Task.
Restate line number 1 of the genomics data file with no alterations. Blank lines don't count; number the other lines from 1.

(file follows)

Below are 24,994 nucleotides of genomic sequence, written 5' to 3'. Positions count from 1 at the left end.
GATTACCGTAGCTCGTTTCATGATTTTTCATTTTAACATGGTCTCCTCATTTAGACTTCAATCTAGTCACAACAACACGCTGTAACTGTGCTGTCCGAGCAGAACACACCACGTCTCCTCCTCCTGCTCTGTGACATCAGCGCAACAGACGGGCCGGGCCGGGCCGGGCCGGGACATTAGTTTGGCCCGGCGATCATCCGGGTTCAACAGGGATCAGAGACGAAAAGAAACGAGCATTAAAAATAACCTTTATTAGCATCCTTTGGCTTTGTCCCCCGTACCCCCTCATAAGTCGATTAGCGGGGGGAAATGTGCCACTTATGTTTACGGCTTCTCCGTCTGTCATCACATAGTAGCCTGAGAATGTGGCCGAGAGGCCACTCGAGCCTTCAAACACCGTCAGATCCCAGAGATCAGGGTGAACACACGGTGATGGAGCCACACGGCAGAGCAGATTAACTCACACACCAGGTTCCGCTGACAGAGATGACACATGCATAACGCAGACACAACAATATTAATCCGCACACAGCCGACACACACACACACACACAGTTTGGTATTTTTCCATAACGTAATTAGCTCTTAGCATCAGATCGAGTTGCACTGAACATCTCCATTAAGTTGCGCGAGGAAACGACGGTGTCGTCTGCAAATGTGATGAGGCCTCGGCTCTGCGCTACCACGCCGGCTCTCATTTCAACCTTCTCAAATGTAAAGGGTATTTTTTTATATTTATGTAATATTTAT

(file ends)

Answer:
Below are 24,994 nucleotides of genomic sequence, written 5' to 3'. Positions count from 1 at the left end.